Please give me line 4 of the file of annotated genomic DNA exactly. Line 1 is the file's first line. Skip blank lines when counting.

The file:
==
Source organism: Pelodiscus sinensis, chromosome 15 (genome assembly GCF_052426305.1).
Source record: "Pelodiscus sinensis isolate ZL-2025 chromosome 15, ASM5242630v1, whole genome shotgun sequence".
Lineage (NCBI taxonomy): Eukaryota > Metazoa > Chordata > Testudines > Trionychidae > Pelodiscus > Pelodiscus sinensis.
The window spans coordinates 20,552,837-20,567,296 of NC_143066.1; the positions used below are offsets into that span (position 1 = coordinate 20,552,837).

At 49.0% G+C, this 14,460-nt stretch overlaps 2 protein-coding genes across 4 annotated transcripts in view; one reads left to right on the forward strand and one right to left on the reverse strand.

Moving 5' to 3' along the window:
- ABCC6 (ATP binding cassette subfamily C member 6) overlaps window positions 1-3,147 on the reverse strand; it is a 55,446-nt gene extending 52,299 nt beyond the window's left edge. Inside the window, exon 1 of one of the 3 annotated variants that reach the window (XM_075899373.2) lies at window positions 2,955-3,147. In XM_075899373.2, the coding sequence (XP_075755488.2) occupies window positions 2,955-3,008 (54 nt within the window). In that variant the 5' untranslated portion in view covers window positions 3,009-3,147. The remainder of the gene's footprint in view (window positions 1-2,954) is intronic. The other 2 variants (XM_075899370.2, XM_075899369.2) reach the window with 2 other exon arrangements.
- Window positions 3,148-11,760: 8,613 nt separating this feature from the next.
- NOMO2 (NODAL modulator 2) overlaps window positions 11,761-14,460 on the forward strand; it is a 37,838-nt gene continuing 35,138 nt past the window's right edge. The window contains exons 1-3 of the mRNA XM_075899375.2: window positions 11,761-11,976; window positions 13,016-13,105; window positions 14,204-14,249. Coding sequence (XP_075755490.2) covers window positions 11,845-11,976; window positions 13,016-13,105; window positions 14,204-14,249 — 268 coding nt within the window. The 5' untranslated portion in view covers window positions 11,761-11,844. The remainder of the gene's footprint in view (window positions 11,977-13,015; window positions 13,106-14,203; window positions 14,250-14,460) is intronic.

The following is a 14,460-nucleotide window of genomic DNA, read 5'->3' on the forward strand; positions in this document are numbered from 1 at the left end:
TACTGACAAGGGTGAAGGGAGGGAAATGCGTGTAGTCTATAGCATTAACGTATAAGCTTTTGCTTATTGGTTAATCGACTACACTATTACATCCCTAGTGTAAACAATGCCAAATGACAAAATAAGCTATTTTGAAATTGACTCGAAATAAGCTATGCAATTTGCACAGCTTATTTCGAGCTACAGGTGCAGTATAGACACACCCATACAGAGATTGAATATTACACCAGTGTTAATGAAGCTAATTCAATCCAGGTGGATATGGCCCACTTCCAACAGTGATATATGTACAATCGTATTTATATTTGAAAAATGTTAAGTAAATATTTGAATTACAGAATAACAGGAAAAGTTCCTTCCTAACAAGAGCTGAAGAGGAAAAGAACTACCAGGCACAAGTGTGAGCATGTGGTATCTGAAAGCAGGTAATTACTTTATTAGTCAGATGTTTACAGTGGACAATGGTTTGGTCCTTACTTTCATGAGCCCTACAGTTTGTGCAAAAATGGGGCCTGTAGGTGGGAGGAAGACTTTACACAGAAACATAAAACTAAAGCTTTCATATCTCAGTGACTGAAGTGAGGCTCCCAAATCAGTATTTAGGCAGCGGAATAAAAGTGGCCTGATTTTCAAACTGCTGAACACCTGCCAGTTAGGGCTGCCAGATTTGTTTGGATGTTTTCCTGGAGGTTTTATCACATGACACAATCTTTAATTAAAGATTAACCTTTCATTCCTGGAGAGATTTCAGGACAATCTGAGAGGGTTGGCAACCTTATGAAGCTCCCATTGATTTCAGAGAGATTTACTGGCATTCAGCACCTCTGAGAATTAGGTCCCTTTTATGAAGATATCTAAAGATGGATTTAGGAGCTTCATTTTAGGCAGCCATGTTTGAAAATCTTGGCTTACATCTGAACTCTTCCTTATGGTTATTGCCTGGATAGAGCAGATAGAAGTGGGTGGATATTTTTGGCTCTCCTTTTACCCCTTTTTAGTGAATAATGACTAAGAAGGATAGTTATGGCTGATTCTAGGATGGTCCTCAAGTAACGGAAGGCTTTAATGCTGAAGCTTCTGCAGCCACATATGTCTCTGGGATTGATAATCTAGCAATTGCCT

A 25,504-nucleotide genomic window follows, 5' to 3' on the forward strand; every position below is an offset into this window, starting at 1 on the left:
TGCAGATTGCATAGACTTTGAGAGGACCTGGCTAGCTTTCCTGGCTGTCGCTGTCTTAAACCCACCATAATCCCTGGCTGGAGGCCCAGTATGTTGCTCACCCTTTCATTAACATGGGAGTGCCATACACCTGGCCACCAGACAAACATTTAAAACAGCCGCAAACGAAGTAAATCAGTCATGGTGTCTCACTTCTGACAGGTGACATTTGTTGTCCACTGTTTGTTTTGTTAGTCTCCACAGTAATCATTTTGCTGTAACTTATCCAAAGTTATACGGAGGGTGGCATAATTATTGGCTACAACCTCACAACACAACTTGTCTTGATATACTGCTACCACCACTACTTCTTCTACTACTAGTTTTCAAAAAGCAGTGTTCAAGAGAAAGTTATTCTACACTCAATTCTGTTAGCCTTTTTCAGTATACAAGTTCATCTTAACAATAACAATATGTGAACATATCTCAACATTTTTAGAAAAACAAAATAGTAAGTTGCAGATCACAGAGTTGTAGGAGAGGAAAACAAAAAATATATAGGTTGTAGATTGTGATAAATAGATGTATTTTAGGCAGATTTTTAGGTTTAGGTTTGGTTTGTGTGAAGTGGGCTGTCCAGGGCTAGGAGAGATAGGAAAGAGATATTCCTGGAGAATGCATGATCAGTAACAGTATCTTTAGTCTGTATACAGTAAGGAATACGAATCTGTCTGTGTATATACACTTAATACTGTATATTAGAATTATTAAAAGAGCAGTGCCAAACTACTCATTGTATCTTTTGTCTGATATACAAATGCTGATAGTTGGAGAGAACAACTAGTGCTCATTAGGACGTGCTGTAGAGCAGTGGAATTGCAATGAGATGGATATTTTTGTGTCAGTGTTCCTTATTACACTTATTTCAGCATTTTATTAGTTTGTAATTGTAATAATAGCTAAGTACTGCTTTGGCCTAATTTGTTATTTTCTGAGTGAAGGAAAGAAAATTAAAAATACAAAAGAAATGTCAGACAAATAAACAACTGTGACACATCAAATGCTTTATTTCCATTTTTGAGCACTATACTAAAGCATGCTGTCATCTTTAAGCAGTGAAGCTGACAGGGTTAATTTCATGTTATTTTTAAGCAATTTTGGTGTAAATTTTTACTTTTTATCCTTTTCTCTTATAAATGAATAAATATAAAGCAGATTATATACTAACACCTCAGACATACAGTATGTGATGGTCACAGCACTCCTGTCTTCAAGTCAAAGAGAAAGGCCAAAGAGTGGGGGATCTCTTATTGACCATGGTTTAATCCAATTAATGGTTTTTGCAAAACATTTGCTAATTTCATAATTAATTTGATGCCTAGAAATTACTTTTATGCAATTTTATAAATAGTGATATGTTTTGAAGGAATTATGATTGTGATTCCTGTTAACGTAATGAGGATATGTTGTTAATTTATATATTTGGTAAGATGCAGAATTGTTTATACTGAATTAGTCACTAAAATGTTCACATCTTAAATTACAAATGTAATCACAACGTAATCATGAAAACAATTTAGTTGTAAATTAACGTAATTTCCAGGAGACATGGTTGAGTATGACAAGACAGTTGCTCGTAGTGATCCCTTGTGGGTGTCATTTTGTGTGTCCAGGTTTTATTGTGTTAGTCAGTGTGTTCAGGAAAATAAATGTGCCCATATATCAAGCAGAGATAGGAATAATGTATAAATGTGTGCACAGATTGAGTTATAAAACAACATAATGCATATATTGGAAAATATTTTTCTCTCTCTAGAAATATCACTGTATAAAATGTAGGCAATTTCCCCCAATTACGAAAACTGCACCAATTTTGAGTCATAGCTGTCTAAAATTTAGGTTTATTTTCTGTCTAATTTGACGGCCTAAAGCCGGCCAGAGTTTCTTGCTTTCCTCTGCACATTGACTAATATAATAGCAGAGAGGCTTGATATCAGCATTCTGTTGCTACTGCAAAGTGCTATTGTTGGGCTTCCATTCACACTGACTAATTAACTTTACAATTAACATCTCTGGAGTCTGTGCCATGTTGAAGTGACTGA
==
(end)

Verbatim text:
The window spans coordinates 20,552,837-20,567,296 of NC_143066.1; the positions used below are offsets into that span (position 1 = coordinate 20,552,837).